I REMEMBER during our high school days at Zimuto High when our then geograpghy teacher Mrs Magunda would become livid if a scholar failed to describe what an epicentre was. It would be a catchy and imperishable day for the scholar as we studied earthquakes. An epicentre is thus a central point of an event, typically a difficult or unpleasant one. COVID-19 pandemic has ravaged the entire world with more than 440 000 lives having been lost to this stubborn pandemic. Epicentres have kept changing from Wuhan province in China to Italy, then USA to Brazil and my prediction is that India is next before landing in South Africa in probably six weeks from now. Neighbouring South Africa has been recording more than 3 000 cases per day for the past three days and is now sitting on number 21 in the whole world. This is not good news to us in Zimbabwe although so far our country has recorded less than 400 cases.
While much is not known about cases in Wuhan province of China, the other epicentres have shown extensive aggression and extension to the neighbouring countries. When Italy was hit heavily by the coronavirus, it lost more than 34 000 people and it was sad news for France on the western border and that saw more than 29 000 people succumbing to the notorious virus. This was the time that everyone realised that Europe was on fire and extinguishing it was not as easy as what people expected. COVID-19 has no cure until now and neither is there a recommended vaccine as of today.
United States of America (USA) was the next one to be hit with New York being the new epicentre. The neighbouring states were not spared, so the onslaught extended to New Jersey and Massachusetts.
The scourge was to cross the border into Mexico which has lost more than 17 000 people as of today. Brazil borders Peru which is already in flames with daily deaths of more than 170.
While we celebrate that Zimbabwe seems to be safe at the moment, we should bear in mind that we are not yet out of the woods. We border South Africa and our bond with Mzansi is too strong to be detached. South Africa is the biggest trading partner of our beautiful country and whatever waves shake South Africa, will also shake us as a nation.
Beitbridge is the busiest border in Southern Africa as many traders use it in transit to their countries like Zambia, Malawi and the Democratic Republic of Congo.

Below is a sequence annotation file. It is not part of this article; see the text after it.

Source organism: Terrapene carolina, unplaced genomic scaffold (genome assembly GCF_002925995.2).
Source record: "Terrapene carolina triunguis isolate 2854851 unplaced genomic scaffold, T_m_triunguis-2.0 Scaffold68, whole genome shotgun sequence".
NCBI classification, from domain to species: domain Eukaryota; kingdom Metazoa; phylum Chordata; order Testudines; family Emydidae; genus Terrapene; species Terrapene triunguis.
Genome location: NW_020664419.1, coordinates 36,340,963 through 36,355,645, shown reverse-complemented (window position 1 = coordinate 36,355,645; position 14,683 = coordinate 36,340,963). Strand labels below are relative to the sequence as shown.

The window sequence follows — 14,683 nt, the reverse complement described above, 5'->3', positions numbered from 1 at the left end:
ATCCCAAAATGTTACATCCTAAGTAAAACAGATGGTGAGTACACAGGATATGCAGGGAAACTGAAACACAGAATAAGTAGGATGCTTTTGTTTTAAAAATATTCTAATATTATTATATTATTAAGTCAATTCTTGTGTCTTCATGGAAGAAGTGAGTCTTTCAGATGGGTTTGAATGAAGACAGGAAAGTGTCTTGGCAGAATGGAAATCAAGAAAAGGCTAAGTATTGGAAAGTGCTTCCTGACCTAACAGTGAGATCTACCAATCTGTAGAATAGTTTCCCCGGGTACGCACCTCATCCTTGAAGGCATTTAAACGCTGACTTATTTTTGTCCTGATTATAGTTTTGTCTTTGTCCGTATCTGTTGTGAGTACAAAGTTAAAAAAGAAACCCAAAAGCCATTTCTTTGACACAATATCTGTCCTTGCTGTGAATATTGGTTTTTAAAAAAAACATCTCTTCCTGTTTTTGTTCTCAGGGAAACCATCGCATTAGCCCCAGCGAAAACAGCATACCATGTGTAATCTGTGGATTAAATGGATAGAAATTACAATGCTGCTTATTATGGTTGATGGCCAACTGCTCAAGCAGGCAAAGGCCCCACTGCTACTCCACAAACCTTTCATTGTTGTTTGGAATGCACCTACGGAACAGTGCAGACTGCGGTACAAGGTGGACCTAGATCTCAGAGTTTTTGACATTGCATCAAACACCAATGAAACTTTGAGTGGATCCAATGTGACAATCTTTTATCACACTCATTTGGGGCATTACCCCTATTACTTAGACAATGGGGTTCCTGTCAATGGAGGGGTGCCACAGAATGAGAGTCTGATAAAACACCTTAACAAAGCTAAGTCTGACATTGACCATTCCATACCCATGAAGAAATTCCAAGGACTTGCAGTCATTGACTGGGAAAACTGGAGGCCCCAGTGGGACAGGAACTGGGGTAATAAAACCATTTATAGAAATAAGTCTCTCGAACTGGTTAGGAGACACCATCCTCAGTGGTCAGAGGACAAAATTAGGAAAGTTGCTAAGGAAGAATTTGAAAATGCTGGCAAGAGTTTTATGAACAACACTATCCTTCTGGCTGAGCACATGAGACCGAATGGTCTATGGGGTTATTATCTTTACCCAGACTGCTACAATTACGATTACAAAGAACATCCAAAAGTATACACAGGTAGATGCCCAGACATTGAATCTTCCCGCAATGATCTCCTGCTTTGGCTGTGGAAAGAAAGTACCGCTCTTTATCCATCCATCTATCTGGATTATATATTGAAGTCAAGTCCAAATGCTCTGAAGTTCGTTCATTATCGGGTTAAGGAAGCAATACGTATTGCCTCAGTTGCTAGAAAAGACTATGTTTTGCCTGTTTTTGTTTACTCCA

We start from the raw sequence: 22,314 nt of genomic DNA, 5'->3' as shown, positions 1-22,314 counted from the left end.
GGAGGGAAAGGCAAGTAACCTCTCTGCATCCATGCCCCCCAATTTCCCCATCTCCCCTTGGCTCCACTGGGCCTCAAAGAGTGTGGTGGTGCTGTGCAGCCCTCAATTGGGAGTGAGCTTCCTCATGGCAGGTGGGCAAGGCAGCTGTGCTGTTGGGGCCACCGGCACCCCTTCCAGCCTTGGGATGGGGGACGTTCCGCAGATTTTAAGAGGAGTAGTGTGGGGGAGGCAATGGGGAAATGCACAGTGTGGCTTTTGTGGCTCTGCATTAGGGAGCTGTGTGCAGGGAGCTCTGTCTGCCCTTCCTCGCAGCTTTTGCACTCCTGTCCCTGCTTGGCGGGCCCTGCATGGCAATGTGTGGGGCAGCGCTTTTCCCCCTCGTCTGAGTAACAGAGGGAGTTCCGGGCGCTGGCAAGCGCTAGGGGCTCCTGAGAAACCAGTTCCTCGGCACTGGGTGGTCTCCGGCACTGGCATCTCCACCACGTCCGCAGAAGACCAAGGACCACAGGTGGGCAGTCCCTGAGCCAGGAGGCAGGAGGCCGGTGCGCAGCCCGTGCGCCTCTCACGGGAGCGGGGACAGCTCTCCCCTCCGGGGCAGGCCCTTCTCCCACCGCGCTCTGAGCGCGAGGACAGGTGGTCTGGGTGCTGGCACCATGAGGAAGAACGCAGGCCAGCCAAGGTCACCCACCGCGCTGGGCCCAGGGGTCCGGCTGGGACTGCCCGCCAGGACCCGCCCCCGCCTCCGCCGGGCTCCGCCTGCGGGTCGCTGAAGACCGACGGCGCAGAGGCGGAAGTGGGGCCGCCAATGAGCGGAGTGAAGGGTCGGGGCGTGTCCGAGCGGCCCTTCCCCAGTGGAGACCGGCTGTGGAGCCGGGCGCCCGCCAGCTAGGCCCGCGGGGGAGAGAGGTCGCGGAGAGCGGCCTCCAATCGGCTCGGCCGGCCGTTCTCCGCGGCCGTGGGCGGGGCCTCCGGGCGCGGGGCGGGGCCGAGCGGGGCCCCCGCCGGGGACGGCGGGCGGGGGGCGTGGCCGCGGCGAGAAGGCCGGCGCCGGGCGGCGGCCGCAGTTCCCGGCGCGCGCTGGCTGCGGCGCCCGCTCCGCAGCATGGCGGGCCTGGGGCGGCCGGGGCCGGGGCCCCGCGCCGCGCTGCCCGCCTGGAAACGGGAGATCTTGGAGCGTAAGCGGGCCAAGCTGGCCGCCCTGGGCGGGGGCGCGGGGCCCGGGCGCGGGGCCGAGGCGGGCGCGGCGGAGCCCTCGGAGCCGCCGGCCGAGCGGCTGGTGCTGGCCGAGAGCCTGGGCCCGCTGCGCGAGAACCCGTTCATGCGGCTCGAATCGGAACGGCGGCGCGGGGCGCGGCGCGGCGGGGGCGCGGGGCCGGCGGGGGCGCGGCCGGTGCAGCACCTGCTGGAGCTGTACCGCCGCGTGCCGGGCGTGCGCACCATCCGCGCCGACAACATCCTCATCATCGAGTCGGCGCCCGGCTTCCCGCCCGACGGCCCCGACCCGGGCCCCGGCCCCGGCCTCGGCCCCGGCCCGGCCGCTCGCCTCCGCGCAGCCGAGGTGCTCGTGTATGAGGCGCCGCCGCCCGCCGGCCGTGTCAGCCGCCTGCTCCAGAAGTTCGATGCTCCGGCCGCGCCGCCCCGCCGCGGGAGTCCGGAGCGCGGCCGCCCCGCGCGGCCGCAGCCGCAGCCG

Despite the closure of many borders to casual travellers, truck drivers have been allowed to traverse the borders because they are classified as essential services but the coronavirus does not spare anyone. Africacheck in 2017 estimated that about three million Zimbabweans are in South Africa and less than half of these are registered. Many do not have passports, meaning their travelling may mean border jumping thus automatically evading routine mandatory 21-day quarantine that casual travellers go through. With South Africa now recording more than 3 000 cases a day, that should send shivers down our spines as the atomic bomb may detonate at any given time. The nation should actually gear up as we approach July as things may get worse than before if my projections are anything to go by.
Events in quarantine centres seem to point to the same. Almost, if not all, the new cases in Zimbabwe are reported from quarantine centres and at first I was wondering whether it was really importation of the virus from South Africa or mere quarantine centre contamination. With the way events are unfolding in South Africa, it seems really South Africa is heavily hit. If South Africa is to be the next epicentre after India, we have to become worried as Zimbabwe as we are her northern neighbour. Moreover, Botswana, Namibia, Mozambique and Swaziland should also start tightening their belts as they share geographical boundaries with Mzansi. In essence, the entire southern region should just brace for an impeding catastrophe.
Events on the ground seem to show much to the contrary with high levels of complacency, defiance, ignorance and doubt. No one seems to care anymore and people are now behaving as if the lockdowns have just evaporated away.
Although there is aggravated economic misery because of COVID-19, we should also remember that life is very precious, irreplaceable and needs us to be very careful in terms of healthcare. People panicked at first, then went into self-deception mode and now ignorance seems to be overtaking every other thinking.
Remind your neighbour that events in South Africa are not pleasing and they may spell doom for us in Zimbabwe in some few weeks!
Be alert. Exercise hygiene and observe public health measures. Do not put on gloves in public that are not changed per every client. Take note at service stations, in banks, at tollgates and supermarkets. Know the correct thing to do!
Dr Johannes Marisa is a medical practitioner and public health practitioner who writes in his capacity. He can be accessed on firstname.lastname@example.org.